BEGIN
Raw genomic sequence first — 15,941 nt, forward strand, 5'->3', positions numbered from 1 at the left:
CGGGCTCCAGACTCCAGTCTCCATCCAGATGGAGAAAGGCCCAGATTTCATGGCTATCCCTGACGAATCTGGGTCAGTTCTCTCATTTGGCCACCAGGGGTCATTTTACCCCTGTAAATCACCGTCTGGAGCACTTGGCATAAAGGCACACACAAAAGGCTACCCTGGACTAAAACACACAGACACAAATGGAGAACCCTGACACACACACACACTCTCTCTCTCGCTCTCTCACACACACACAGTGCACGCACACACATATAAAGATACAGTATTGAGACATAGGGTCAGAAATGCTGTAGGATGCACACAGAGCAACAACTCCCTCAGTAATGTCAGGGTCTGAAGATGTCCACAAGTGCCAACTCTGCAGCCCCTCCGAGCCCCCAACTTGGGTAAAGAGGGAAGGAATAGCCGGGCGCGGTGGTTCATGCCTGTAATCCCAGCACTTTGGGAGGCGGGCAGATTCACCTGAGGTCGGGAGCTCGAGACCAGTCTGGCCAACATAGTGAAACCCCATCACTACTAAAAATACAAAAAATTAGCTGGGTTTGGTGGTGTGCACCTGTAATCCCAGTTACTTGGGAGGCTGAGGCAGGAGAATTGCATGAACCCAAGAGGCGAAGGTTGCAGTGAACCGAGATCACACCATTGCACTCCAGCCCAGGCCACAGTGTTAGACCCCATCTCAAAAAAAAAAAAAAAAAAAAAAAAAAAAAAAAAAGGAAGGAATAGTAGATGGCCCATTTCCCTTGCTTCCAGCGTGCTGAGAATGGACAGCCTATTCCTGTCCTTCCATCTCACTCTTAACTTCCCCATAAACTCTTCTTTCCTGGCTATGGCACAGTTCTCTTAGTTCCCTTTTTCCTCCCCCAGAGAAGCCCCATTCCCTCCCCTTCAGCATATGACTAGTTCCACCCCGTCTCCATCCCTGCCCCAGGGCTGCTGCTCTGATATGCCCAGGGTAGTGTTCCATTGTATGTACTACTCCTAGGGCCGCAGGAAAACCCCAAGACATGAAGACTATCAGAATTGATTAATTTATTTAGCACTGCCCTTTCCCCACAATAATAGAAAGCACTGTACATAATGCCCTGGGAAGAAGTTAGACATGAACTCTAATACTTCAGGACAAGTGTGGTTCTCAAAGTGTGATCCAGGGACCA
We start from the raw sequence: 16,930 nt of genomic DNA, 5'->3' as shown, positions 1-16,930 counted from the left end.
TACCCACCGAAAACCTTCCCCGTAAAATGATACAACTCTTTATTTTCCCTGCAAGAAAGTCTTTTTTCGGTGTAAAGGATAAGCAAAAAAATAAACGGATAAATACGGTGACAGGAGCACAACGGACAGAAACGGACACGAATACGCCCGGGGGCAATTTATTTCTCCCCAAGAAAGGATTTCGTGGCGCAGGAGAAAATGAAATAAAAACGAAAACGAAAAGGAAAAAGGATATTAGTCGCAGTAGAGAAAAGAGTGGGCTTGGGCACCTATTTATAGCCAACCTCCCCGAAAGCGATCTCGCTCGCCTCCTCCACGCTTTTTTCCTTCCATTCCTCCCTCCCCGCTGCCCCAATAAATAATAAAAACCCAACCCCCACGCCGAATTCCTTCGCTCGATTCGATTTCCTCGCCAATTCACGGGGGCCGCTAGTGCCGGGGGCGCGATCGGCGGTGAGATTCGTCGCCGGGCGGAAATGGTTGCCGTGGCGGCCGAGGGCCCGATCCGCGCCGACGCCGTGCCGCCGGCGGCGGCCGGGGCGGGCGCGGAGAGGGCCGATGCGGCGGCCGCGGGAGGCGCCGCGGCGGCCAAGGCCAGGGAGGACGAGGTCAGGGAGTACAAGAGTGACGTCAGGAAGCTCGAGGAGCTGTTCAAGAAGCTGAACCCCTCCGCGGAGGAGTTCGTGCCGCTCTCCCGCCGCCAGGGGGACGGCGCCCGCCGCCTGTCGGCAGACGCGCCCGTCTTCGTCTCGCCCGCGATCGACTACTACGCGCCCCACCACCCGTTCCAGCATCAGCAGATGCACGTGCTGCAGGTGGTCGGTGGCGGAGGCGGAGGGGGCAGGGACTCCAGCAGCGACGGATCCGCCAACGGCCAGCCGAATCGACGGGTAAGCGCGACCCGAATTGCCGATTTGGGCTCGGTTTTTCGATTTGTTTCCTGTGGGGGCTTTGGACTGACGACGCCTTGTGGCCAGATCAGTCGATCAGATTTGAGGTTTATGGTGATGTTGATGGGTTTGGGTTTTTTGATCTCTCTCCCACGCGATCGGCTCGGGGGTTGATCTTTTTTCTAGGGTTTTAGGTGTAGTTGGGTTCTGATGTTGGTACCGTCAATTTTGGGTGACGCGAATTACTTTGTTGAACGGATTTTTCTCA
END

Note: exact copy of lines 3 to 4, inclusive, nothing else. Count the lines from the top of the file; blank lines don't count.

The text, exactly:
We start from the raw sequence: 16,930 nt of genomic DNA, 5'->3' as shown, positions 1-16,930 counted from the left end.
TACCCACCGAAAACCTTCCCCGTAAAATGATACAACTCTTTATTTTCCCTGCAAGAAAGTCTTTTTTCGGTGTAAAGGATAAGCAAAAAAATAAACGGATAAATACGGTGACAGGAGCACAACGGACAGAAACGGACACGAATACGCCCGGGGGCAATTTATTTCTCCCCAAGAAAGGATTTCGTGGCGCAGGAGAAAATGAAATAAAAACGAAAACGAAAAGGAAAAAGGATATTAGTCGCAGTAGAGAAAAGAGTGGGCTTGGGCACCTATTTATAGCCAACCTCCCCGAAAGCGATCTCGCTCGCCTCCTCCACGCTTTTTTCCTTCCATTCCTCCCTCCCCGCTGCCCCAATAAATAATAAAAACCCAACCCCCACGCCGAATTCCTTCGCTCGATTCGATTTCCTCGCCAATTCACGGGGGCCGCTAGTGCCGGGGGCGCGATCGGCGGTGAGATTCGTCGCCGGGCGGAAATGGTTGCCGTGGCGGCCGAGGGCCCGATCCGCGCCGACGCCGTGCCGCCGGCGGCGGCCGGGGCGGGCGCGGAGAGGGCCGATGCGGCGGCCGCGGGAGGCGCCGCGGCGGCCAAGGCCAGGGAGGACGAGGTCAGGGAGTACAAGAGTGACGTCAGGAAGCTCGAGGAGCTGTTCAAGAAGCTGAACCCCTCCGCGGAGGAGTTCGTGCCGCTCTCCCGCCGCCAGGGGGACGGCGCCCGCCGCCTGTCGGCAGACGCGCCCGTCTTCGTCTCGCCCGCGATCGACTACTACGCGCCCCACCACCCGTTCCAGCATCAGCAGATGCACGTGCTGCAGGTGGTCGGTGGCGGAGGCGGAGGGGGCAGGGACTCCAGCAGCGACGGATCCGCCAACGGCCAGCCGAATCGACGGGTAAGCGCGACCCGAATTGCCGATTTGGGCTCGGTTTTTCGATTTGTTTCCTGTGGGGGCTTTGGACTGACGACGCCTTGTGGCCAGATCAGTCGATCAGATTTGAGGTTTATGGTGATGTTGATGGGTTTGGGTTTTTTGATCTCTCTCCCACGCGATCGGCTCGGGGGTTGATCTTTTTTCTAGGGTTTTAGGTGTAGTTGGGTTCTGATGTTGGTACCGTCAATTTTGGGTGACGCGAATTACTTTGTTGAACGGATTTTTCTCA